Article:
However, “The computer employee exemption does not include employees engaged in the manufacture or repair of computer hardware and related equipment.” In other words, an IT specialist could earn above the overtime threshold and still be eligible for overtime pay regardless of whether they’re paid hourly or on a salary basis because they fail to meet the job duties prong of the exemption test.
But there may be some limits. The FLSA provides for a “highly compensated employee” caveat. In essence, “If the employee is paid hourly,” says Hart, “and makes over the current upper threshold of $100,000, the employee is then treated as if they are exempt.”
It seems simple enough, but remember, the exemption from overtime pay applies only to employees who meet all three tests: the salary basis, salary level, and job duties. So don’t make the mistake of assuming that an employee’s job title or salary level alone can determine their correct classification. “Job titles do not determine exempt status,” nor salary level alone. Rather, these two elements coupled with an employee’s specific job duties and compensation must meet all the requirements of the Department’s regulations.”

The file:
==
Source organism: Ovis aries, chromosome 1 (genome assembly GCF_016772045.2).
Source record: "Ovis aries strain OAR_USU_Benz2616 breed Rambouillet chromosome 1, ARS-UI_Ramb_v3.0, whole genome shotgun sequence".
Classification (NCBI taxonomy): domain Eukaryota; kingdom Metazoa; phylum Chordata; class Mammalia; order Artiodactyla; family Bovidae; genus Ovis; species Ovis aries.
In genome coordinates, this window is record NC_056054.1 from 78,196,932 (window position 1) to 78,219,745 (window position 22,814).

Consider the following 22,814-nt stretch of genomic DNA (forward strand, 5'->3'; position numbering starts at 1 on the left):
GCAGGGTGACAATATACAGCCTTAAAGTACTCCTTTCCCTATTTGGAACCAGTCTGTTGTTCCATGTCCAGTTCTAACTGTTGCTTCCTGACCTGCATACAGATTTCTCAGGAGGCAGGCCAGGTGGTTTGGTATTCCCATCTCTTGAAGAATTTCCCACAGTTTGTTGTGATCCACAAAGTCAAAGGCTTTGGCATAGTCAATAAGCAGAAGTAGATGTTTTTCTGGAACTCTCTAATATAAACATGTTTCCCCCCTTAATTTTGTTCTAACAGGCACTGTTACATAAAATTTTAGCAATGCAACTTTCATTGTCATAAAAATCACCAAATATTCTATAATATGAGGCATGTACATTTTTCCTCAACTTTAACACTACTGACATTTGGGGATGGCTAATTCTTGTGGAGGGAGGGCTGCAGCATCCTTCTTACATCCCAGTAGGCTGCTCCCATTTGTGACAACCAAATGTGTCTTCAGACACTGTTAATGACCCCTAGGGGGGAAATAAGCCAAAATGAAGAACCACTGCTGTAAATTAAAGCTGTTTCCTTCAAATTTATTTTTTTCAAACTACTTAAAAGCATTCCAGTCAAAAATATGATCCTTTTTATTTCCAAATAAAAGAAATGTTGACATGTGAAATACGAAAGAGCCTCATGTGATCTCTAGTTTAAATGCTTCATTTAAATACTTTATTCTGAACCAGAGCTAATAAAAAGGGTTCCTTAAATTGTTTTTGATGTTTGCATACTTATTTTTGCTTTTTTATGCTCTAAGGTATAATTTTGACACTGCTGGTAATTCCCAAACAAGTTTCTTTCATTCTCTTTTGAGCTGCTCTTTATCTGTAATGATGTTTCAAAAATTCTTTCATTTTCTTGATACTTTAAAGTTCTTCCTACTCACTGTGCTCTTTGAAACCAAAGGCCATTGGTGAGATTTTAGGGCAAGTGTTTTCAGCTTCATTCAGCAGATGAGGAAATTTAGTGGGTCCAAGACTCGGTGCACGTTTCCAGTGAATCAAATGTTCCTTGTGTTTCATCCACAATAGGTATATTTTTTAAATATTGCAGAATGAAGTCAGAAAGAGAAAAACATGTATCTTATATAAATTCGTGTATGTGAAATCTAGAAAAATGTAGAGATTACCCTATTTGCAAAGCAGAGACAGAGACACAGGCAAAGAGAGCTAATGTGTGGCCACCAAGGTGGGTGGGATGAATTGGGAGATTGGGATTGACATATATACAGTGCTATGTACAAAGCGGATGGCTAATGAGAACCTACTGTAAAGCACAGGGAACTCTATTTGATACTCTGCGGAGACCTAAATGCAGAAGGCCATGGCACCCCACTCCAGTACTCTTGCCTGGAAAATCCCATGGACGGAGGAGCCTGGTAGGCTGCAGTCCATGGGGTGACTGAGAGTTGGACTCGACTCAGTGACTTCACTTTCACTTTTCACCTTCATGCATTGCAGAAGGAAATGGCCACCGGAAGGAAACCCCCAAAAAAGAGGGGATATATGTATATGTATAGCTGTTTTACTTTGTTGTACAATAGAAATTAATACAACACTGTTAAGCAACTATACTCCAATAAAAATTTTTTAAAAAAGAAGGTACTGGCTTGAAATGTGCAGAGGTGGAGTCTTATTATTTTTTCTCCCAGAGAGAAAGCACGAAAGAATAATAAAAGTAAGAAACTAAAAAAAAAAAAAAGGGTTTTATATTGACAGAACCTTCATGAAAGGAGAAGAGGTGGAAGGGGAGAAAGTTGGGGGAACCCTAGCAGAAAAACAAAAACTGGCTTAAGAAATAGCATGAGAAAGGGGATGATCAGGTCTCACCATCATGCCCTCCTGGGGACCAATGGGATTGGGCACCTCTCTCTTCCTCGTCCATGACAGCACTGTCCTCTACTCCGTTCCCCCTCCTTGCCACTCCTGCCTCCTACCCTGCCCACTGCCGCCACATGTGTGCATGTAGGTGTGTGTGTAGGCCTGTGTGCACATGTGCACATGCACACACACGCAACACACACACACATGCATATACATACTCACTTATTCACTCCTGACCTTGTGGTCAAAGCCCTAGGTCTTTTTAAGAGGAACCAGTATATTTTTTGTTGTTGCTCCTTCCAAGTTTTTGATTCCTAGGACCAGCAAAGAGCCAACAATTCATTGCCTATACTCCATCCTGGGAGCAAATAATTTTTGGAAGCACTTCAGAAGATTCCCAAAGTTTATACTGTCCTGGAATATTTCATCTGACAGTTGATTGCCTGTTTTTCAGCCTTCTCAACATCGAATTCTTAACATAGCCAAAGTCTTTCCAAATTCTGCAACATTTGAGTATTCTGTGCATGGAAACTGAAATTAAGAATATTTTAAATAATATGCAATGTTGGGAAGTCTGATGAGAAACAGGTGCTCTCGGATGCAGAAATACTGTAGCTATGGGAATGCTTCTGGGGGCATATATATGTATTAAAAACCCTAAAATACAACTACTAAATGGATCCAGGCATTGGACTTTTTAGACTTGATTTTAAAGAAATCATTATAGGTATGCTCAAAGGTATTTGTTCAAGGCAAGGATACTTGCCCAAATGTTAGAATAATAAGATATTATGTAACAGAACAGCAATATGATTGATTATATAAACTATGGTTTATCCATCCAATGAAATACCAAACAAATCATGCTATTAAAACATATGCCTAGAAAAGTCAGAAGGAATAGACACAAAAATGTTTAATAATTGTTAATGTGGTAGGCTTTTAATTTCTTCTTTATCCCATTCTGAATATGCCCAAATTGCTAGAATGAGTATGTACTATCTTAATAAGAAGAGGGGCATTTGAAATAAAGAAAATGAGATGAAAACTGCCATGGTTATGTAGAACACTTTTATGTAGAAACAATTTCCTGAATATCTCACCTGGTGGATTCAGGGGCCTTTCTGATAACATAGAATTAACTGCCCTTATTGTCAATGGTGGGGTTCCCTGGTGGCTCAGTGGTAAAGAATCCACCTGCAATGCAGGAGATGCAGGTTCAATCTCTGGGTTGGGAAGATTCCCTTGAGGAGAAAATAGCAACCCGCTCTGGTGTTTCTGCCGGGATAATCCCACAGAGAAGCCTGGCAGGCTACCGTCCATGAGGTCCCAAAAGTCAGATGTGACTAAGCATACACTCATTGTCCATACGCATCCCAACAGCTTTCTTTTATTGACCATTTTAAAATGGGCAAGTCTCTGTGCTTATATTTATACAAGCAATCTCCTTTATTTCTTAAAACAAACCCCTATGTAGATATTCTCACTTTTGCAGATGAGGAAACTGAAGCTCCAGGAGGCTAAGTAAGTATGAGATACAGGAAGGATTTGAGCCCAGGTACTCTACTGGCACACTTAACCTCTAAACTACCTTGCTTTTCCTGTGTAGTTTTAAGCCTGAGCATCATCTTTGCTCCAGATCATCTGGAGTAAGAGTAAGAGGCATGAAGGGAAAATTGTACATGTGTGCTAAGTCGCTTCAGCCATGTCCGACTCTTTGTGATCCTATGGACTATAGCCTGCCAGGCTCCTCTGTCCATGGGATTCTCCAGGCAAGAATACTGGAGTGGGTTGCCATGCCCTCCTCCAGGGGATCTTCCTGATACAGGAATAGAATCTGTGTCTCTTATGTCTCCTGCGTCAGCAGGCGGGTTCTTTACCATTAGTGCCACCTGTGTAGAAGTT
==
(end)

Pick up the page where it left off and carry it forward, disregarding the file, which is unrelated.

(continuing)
When in doubt, check with your employment counsel to determine the correct course of action.
Independent Contractors vs. Employees
In 2015, home-cleaning startup Homejoy shut down after just five years of business. Why? Homejoy CEO Adora Cheung listed a few reasons, but ultimately blamed employee misclassification. The startup was facing four pending lawsuits at the time from independent contractors who claimed they were really employees.